As I drove out of the library parking lot yesterday, I saw a woman in a pretty VW Bug out of the corner of my eye. When I drove past, I could she her blond hair, tied up in a wild bun. Every nook and cranny of her car was filled to the brim.
You have to know that this area is a common resting spot for homeless people. The library, community center with an attached park, and a church are on a short cul-de-sac. Behind the library and opposite the church is a large open space—probably over 10 acres. The disenfranchised sleep and congregate in this somewhat ‘hidden’ area. There is plenty of parking space, particularly after hours. During the beginning months of the coronavirus, the county placed hand washing stations and toilets in the library parking lot for the homeless. I live in a small town and the number of homeless is not excessive or out of control. The issue is a constant topic but is more often approached from a genuine place of concern for these individuals than real worry for community safety.
No matter where you stand on the topic–one thing is clear: the coronavirus has exacerbated the homeless situation.
The woman in the car could be any of us.
Later in the day, I listened to professor Amna Akbar speaking about the ‘Cancel Rent Movement’ on NPR. According to Wikipedia, ”This movement advocates for the cancellation of rental payments and suspension of mortgage payments during the coronavirus pandemic.”
As someone who owns rental property, I was immediately alarmed. The rental income we make is a good and steady portion of our yearly income—success of a movement like this would affect my own finances. Yet, I’m torn—I understand that many people are struggling—and of course, I worry for the increasing number of homeless as this pandemic continues.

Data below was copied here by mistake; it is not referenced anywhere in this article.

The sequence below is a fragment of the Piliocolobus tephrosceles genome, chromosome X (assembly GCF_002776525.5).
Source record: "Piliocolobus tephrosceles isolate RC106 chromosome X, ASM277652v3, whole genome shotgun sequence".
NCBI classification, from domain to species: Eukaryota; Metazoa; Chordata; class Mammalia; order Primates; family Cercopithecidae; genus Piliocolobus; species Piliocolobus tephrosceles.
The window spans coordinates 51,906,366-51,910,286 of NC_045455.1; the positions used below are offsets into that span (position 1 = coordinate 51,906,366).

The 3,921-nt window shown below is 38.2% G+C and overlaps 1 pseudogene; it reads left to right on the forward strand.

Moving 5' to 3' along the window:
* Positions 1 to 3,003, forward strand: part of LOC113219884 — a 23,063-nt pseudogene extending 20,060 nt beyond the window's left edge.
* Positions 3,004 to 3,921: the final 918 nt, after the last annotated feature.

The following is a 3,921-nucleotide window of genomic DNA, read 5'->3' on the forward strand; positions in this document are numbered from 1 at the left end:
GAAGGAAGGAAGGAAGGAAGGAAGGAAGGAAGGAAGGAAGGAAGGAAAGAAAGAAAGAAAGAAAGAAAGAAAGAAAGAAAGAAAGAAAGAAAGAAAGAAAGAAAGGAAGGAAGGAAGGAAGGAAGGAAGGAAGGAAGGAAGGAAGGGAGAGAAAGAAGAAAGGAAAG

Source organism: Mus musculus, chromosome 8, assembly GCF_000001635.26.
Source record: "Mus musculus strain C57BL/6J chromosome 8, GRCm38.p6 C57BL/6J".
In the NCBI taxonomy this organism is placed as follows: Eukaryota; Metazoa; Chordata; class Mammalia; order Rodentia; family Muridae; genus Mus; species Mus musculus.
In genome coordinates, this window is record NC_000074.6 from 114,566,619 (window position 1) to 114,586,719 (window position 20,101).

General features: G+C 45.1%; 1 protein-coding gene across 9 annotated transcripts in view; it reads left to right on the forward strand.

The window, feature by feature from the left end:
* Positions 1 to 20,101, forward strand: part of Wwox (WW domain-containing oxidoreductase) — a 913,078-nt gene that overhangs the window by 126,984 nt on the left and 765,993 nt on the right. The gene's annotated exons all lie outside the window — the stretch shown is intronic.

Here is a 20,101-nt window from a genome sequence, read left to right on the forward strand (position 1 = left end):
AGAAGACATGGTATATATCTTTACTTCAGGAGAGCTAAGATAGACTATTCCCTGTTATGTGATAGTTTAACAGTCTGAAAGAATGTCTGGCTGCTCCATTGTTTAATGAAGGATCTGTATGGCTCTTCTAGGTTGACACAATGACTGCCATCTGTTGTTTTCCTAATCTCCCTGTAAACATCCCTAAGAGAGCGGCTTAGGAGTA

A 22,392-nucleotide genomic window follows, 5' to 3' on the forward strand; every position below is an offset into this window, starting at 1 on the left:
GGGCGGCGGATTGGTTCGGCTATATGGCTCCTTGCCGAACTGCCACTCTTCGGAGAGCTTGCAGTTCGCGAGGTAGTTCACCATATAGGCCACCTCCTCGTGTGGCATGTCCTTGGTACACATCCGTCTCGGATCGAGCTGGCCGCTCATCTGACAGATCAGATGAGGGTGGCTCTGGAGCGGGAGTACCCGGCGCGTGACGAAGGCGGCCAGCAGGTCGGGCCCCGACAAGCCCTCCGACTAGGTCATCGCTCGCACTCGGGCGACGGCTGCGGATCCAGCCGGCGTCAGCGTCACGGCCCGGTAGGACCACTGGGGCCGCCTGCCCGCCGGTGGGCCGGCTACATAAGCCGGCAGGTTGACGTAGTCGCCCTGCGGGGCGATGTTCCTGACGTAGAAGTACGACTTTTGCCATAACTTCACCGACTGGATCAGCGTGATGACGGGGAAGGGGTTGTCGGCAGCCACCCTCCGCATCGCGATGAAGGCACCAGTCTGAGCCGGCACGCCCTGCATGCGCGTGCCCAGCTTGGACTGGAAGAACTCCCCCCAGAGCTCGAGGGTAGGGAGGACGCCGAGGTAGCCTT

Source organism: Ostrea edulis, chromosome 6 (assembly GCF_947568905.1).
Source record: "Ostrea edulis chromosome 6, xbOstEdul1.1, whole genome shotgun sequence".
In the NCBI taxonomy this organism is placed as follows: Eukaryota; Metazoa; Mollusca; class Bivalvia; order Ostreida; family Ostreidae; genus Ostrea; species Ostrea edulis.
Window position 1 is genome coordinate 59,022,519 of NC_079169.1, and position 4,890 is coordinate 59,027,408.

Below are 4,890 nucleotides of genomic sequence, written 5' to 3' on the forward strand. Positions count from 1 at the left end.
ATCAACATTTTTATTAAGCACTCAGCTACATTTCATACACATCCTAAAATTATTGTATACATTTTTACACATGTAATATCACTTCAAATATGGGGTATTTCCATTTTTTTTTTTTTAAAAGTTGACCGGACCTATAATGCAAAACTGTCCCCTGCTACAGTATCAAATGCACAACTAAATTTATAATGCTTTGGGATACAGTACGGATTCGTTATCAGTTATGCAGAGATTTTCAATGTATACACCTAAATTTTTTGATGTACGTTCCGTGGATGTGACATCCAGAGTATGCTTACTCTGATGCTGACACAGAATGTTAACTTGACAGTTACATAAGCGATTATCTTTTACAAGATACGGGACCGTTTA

How do I sort this out?
Again, no matter your opinion on any of these subjects, the answer was loud and clear to me. We must assert ourselves into our own lives. We cannot stand around and wait for the next payment from the government. We must look ahead and plan.
I’ve been missing from this blog, hijacked by the news as it spins out of control, seeping into every dark corner of our current society. I don’t know what to make of it all—I’m pretty even and in the middle. I know that my individual life is vastly different from someone else’s experience. I’m just trying to find the truth somewhere. I listen to both sides of the political spectrum and both sides of often make sense to me. Then I catch what I would call ‘errors.’ Most incorrectness seems to come from ‘clickbait’ titles and a desire to push an agenda, or sweeping generalizations.
As the dust settles I am beginning to see clearly my own ”why.”
I’ve recaptured my goal.
I see it now. Without a vision of what we want to achieve, we tend to flounder. At the most extreme, we procrastinate and give up. A clear goal needs to be specific, but the before that, at the apex of your pyramid, so to speak, you need a clear reason behind your goal.
My reason is financial security. I don’t want a lot of money in the bank so that I can spend it on Prada or a new ‘Lambo’ (as my son calls it.) I’d like enough to pay for medical expenses if I need it. I want a healthy life in every way. All of this takes money. I’ve learned that it is hard to sleep at night if you are worried about money. There is a terror that comes with a low bank account that never seems to get higher—particularly if you are not employed in a regular, salaried job, particularly as your get older, particularly now, during an economic shutdown.
This new pandemic has changed the rules. We are now in the spin cycle and what was once a good career choice—dentist comes to mind—-may not be favorable at the moment. We can ask from our government, but we must also branch out and fend for ourselves. I visualize a tree with branches in all directions, reaching out to bring in nourishment.
I drove past that woman in her shiny, periwinkle-colored VW. Her hair, blond and highlighted—the kind that a salon had dipped their hands into and all of her things, crammed into every square inch of her car. She was young, younger than me. She could be anyone.
My reason is cemented: we must be prepared.
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